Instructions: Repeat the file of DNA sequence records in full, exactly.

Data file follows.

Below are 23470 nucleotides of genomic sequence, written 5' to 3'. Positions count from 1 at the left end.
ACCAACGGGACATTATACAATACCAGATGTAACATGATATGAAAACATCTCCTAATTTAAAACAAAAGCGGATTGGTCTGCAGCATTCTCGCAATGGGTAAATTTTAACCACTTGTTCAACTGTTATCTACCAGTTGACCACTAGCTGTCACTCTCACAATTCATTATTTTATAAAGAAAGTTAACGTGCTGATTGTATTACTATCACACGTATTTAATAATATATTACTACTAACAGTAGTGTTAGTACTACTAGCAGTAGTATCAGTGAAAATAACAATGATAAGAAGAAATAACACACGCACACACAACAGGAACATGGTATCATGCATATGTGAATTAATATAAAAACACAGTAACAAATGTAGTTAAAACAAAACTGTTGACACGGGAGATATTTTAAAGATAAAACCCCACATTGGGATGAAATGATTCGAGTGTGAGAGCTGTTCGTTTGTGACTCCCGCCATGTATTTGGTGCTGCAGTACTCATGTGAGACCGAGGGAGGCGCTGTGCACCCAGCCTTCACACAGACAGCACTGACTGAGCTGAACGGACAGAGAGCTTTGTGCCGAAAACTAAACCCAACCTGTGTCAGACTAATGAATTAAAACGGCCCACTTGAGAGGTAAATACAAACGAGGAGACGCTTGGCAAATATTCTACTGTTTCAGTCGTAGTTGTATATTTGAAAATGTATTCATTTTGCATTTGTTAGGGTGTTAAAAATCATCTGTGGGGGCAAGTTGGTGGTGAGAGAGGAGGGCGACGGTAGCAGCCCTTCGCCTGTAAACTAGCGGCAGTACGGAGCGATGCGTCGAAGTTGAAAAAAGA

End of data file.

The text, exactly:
Below are 23470 nucleotides of genomic sequence, written 5' to 3'. Positions count from 1 at the left end.
ACCAACGGGACATTATACAATACCAGATGTAACATGATATGAAAACATCTCCTAATTTAAAACAAAAGCGGATTGGTCTGCAGCATTCTCGCAATGGGTAAATTTTAACCACTTGTTCAACTGTTATCTACCAGTTGACCACTAGCTGTCACTCTCACAATTCATTATTTTATAAAGAAAGTTAACGTGCTGATTGTATTACTATCACACGTATTTAATAATATATTACTACTAACAGTAGTGTTAGTACTACTAGCAGTAGTATCAGTGAAAATAACAATGATAAGAAGAAATAACACACGCACACACAACAGGAACATGGTATCATGCATATGTGAATTAATATAAAAACACAGTAACAAATGTAGTTAAAACAAAACTGTTGACACGGGAGATATTTTAAAGATAAAACCCCACATTGGGATGAAATGATTCGAGTGTGAGAGCTGTTCGTTTGTGACTCCCGCCATGTATTTGGTGCTGCAGTACTCATGTGAGACCGAGGGAGGCGCTGTGCACCCAGCCTTCACACAGACAGCACTGACTGAGCTGAACGGACAGAGAGCTTTGTGCCGAAAACTAAACCCAACCTGTGTCAGACTAATGAATTAAAACGGCCCACTTGAGAGGTAAATACAAACGAGGAGACGCTTGGCAAATATTCTACTGTTTCAGTCGTAGTTGTATATTTGAAAATGTATTCATTTTGCATTTGTTAGGGTGTTAAAAATCATCTGTGGGGGCAAGTTGGTGGTGAGAGAGGAGGGCGACGGTAGCAGCCCTTCGCCTGTAAACTAGCGGCAGTACGGAGCGATGCGTCGAAGTTGAAAAAAGA